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The Making And Selling Of Costume Jewelry

If you are in the business of selling jewelry in Chicago, you are very aware of the various trends that have emerged over the centuries. While the industry is relatively new in the United States, it has been going on for centuries in Europe. While the making of jewelry has been part of human history from almost the beginning of time, the manufacturing of inexpensive costume jewelry stems from only a couple of centuries ago. The Beginnings The Georgian period in the 1700s saw the first appearance of jewelry that was affordable by certain sectors of society. Up until this time, only the very wealthy could afford the jewelry for sale. This was because it consisted of rare and expensive materials such as gold, silver and precious gemstones. The jewelry makers replaced the stones with glass achieving the look but reducing the cost of the pieces. However, such items were still out of reach of those who had less money to spend. The Victorian era continued the trend towards offering less expensive copies of jewelry. Glass and paste replaced the more pricey jet and amber. Gold and silver were replaced by the more base metals of brass and copper. These pieces are more readily available than their predecessors. Credible dealers sell jewelry in Chicago of this type as antiques. Also classified as antique jewelry are pieces from the eras that followed including: Arts and Crafts period (1894- 1923) with its hand-crafted items of copper and bronze, enameled or hammered into simple designs Art Nouveau (1895-1915) Edwardian (1901-1910) Art Deco period (1920 to 1935) The Golden Age The 1930s, however, Art Deco and beyond, saw the first mass produced costume jewelry. It became available throughout Europe and North America. Various styles reflected the times. Many mimicked the jewelry worn by famous actors and other well-known celebrities. The Great Depression meant cutting back and using items that could be used as more than one purpose. Among these was the “Coro Duette” popular in 1933. While WWII called for various entrenchments, after and during the war, women saved up to purchase rhinestone pieces to add flash and style to their outfits. The 1950s further made available several types of materials so that everyone could afford quality-appearing costume jewelry. Modern Costume Jewelry Today, you can find for sell jewelry in Chicago that exemplifies the modern and/or contemporary style of costume pieces. They are composed of a variety of materials including: Crystals Cubic zirconia simulated diamonds Semi-precious stones Sterling silver Gold-plated brass Silver plated brass Vermeil Gold plated pewter Gold plated nickel Plastic Acrylic Leather Wood Some of this jewelry can be called retro...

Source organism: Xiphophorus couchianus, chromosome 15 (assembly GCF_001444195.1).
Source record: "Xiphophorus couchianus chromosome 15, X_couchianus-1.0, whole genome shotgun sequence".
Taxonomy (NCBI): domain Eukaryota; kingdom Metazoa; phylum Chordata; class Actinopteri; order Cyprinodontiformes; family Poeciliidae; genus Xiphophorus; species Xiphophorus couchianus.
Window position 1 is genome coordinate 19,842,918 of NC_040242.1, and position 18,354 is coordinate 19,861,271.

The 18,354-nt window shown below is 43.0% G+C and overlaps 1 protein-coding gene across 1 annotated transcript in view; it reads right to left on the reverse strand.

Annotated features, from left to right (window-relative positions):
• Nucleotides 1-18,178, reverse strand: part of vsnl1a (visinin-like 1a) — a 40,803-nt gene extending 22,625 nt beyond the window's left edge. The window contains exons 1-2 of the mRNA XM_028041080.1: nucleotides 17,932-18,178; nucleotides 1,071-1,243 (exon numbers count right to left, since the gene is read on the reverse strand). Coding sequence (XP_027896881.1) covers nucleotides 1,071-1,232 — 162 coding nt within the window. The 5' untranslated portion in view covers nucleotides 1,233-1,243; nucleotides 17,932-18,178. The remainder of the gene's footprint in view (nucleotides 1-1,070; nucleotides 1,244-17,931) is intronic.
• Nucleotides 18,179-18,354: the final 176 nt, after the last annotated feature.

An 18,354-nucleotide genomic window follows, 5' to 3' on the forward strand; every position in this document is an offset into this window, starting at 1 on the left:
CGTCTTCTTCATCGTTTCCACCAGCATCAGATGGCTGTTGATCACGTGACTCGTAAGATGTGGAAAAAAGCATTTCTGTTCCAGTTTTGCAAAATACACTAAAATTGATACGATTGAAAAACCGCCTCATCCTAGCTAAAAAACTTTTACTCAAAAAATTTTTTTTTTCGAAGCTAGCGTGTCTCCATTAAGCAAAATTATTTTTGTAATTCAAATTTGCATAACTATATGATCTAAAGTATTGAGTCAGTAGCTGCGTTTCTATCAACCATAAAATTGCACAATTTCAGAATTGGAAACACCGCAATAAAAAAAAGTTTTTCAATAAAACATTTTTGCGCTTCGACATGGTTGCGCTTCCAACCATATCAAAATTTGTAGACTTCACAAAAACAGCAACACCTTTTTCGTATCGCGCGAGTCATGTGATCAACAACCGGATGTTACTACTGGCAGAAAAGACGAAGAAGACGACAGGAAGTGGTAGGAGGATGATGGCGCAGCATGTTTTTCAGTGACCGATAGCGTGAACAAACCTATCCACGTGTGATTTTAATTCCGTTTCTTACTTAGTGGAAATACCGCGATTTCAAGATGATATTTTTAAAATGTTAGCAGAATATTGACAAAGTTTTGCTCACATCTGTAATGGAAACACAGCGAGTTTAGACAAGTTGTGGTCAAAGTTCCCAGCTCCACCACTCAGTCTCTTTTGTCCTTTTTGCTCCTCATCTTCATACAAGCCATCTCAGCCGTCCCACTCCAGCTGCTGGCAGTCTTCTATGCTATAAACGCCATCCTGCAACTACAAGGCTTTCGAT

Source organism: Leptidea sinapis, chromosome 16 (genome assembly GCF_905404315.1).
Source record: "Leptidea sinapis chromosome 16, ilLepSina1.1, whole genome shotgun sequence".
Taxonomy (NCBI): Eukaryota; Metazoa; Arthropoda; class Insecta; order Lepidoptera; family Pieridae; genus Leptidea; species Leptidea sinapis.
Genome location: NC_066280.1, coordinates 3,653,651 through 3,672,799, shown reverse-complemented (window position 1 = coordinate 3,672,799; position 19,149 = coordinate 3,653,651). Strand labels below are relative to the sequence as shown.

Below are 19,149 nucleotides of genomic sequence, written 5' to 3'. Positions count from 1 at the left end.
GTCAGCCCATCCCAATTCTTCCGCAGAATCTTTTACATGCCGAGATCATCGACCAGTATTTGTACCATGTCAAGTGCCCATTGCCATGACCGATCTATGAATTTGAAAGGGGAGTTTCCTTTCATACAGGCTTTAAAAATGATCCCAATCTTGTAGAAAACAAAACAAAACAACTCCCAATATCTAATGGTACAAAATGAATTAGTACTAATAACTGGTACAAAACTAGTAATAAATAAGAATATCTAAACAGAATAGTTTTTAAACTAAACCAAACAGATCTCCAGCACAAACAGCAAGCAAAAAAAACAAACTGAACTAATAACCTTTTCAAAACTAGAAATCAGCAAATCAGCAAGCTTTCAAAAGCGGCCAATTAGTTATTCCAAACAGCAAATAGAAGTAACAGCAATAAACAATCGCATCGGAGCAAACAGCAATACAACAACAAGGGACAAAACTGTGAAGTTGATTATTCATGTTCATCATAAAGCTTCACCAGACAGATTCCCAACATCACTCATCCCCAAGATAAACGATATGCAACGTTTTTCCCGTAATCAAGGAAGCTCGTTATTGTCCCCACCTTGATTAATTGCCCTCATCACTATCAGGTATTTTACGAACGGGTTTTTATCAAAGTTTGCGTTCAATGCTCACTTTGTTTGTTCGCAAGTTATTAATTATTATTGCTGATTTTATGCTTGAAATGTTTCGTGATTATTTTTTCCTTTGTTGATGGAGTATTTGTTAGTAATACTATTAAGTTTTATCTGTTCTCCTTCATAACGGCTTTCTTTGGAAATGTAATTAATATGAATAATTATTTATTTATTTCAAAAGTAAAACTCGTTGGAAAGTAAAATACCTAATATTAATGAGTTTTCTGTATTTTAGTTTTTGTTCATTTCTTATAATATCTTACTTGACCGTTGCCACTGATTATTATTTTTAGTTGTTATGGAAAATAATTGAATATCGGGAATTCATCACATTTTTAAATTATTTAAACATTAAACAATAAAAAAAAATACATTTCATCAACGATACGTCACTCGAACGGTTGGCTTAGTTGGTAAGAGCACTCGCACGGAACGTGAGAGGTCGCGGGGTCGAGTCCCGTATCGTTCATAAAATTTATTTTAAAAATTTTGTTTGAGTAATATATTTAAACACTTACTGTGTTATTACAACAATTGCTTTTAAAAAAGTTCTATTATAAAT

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Classifying Your Jewelry